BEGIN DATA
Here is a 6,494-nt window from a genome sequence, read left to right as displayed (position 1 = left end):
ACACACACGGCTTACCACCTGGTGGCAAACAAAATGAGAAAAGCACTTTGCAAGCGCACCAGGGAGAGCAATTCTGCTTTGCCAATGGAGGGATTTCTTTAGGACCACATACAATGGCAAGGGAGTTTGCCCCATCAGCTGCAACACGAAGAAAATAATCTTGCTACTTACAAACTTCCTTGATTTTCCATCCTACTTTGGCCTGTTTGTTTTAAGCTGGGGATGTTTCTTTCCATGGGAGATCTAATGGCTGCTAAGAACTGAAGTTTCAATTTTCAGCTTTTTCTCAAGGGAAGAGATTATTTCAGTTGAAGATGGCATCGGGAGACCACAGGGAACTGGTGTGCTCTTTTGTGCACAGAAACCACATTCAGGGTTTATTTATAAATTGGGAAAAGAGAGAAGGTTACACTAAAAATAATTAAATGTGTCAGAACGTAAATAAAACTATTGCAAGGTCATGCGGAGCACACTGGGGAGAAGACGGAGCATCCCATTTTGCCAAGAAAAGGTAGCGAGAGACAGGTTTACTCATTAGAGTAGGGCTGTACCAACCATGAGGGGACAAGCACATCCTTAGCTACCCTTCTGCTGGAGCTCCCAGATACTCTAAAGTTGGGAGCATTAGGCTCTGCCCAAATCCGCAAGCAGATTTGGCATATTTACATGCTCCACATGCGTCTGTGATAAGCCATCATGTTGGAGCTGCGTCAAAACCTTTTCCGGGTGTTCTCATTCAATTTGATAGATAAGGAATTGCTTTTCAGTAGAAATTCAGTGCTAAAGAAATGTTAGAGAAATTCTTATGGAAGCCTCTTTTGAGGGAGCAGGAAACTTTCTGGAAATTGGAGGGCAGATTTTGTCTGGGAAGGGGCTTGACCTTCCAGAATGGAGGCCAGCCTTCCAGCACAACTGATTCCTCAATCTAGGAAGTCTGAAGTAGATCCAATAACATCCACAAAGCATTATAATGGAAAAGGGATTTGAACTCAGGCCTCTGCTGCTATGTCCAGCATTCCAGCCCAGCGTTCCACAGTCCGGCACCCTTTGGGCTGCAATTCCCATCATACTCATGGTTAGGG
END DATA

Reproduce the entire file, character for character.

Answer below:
Here is a 6,494-nt window from a genome sequence, read left to right as displayed (position 1 = left end):
ACACACACGGCTTACCACCTGGTGGCAAACAAAATGAGAAAAGCACTTTGCAAGCGCACCAGGGAGAGCAATTCTGCTTTGCCAATGGAGGGATTTCTTTAGGACCACATACAATGGCAAGGGAGTTTGCCCCATCAGCTGCAACACGAAGAAAATAATCTTGCTACTTACAAACTTCCTTGATTTTCCATCCTACTTTGGCCTGTTTGTTTTAAGCTGGGGATGTTTCTTTCCATGGGAGATCTAATGGCTGCTAAGAACTGAAGTTTCAATTTTCAGCTTTTTCTCAAGGGAAGAGATTATTTCAGTTGAAGATGGCATCGGGAGACCACAGGGAACTGGTGTGCTCTTTTGTGCACAGAAACCACATTCAGGGTTTATTTATAAATTGGGAAAAGAGAGAAGGTTACACTAAAAATAATTAAATGTGTCAGAACGTAAATAAAACTATTGCAAGGTCATGCGGAGCACACTGGGGAGAAGACGGAGCATCCCATTTTGCCAAGAAAAGGTAGCGAGAGACAGGTTTACTCATTAGAGTAGGGCTGTACCAACCATGAGGGGACAAGCACATCCTTAGCTACCCTTCTGCTGGAGCTCCCAGATACTCTAAAGTTGGGAGCATTAGGCTCTGCCCAAATCCGCAAGCAGATTTGGCATATTTACATGCTCCACATGCGTCTGTGATAAGCCATCATGTTGGAGCTGCGTCAAAACCTTTTCCGGGTGTTCTCATTCAATTTGATAGATAAGGAATTGCTTTTCAGTAGAAATTCAGTGCTAAAGAAATGTTAGAGAAATTCTTATGGAAGCCTCTTTTGAGGGAGCAGGAAACTTTCTGGAAATTGGAGGGCAGATTTTGTCTGGGAAGGGGCTTGACCTTCCAGAATGGAGGCCAGCCTTCCAGCACAACTGATTCCTCAATCTAGGAAGTCTGAAGTAGATCCAATAACATCCACAAAGCATTATAATGGAAAAGGGATTTGAACTCAGGCCTCTGCTGCTATGTCCAGCATTCCAGCCCAGCGTTCCACAGTCCGGCACCCTTTGGGCTGCAATTCCCATCATACTCATGGTTAGGG